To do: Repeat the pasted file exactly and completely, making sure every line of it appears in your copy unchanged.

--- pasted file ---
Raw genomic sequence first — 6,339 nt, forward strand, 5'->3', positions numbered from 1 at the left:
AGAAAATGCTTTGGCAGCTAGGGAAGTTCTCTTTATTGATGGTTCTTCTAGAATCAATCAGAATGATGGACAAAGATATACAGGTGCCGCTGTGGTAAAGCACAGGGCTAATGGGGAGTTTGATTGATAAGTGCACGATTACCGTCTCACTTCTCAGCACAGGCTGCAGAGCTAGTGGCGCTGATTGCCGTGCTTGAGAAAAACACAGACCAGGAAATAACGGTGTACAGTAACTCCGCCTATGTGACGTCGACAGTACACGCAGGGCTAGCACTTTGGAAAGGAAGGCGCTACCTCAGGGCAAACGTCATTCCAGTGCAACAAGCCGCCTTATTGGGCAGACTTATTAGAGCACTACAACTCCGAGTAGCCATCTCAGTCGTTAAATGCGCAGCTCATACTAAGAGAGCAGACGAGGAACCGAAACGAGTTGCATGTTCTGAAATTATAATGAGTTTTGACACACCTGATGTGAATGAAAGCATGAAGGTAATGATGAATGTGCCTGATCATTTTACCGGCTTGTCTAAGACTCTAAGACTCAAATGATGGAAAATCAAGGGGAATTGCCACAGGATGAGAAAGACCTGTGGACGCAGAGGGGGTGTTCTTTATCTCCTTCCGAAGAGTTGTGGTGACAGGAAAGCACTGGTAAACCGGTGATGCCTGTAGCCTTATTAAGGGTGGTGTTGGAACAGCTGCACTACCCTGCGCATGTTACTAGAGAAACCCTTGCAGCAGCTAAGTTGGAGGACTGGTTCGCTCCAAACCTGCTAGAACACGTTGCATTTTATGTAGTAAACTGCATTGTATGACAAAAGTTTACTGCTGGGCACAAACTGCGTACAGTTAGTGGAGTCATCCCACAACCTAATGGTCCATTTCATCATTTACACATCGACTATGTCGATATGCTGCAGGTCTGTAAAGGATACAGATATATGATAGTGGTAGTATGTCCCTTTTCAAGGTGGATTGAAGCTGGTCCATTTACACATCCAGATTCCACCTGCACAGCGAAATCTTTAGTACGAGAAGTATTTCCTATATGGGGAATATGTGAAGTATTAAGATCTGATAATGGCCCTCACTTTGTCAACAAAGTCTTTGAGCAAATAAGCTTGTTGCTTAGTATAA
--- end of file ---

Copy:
Raw genomic sequence first — 6,339 nt, forward strand, 5'->3', positions numbered from 1 at the left:
AGAAAATGCTTTGGCAGCTAGGGAAGTTCTCTTTATTGATGGTTCTTCTAGAATCAATCAGAATGATGGACAAAGATATACAGGTGCCGCTGTGGTAAAGCACAGGGCTAATGGGGAGTTTGATTGATAAGTGCACGATTACCGTCTCACTTCTCAGCACAGGCTGCAGAGCTAGTGGCGCTGATTGCCGTGCTTGAGAAAAACACAGACCAGGAAATAACGGTGTACAGTAACTCCGCCTATGTGACGTCGACAGTACACGCAGGGCTAGCACTTTGGAAAGGAAGGCGCTACCTCAGGGCAAACGTCATTCCAGTGCAACAAGCCGCCTTATTGGGCAGACTTATTAGAGCACTACAACTCCGAGTAGCCATCTCAGTCGTTAAATGCGCAGCTCATACTAAGAGAGCAGACGAGGAACCGAAACGAGTTGCATGTTCTGAAATTATAATGAGTTTTGACACACCTGATGTGAATGAAAGCATGAAGGTAATGATGAATGTGCCTGATCATTTTACCGGCTTGTCTAAGACTCTAAGACTCAAATGATGGAAAATCAAGGGGAATTGCCACAGGATGAGAAAGACCTGTGGACGCAGAGGGGGTGTTCTTTATCTCCTTCCGAAGAGTTGTGGTGACAGGAAAGCACTGGTAAACCGGTGATGCCTGTAGCCTTATTAAGGGTGGTGTTGGAACAGCTGCACTACCCTGCGCATGTTACTAGAGAAACCCTTGCAGCAGCTAAGTTGGAGGACTGGTTCGCTCCAAACCTGCTAGAACACGTTGCATTTTATGTAGTAAACTGCATTGTATGACAAAAGTTTACTGCTGGGCACAAACTGCGTACAGTTAGTGGAGTCATCCCACAACCTAATGGTCCATTTCATCATTTACACATCGACTATGTCGATATGCTGCAGGTCTGTAAAGGATACAGATATATGATAGTGGTAGTATGTCCCTTTTCAAGGTGGATTGAAGCTGGTCCATTTACACATCCAGATTCCACCTGCACAGCGAAATCTTTAGTACGAGAAGTATTTCCTATATGGGGAATATGTGAAGTATTAAGATCTGATAATGGCCCTCACTTTGTCAACAAAGTCTTTGAGCAAATAAGCTTGTTGCTTAGTATAA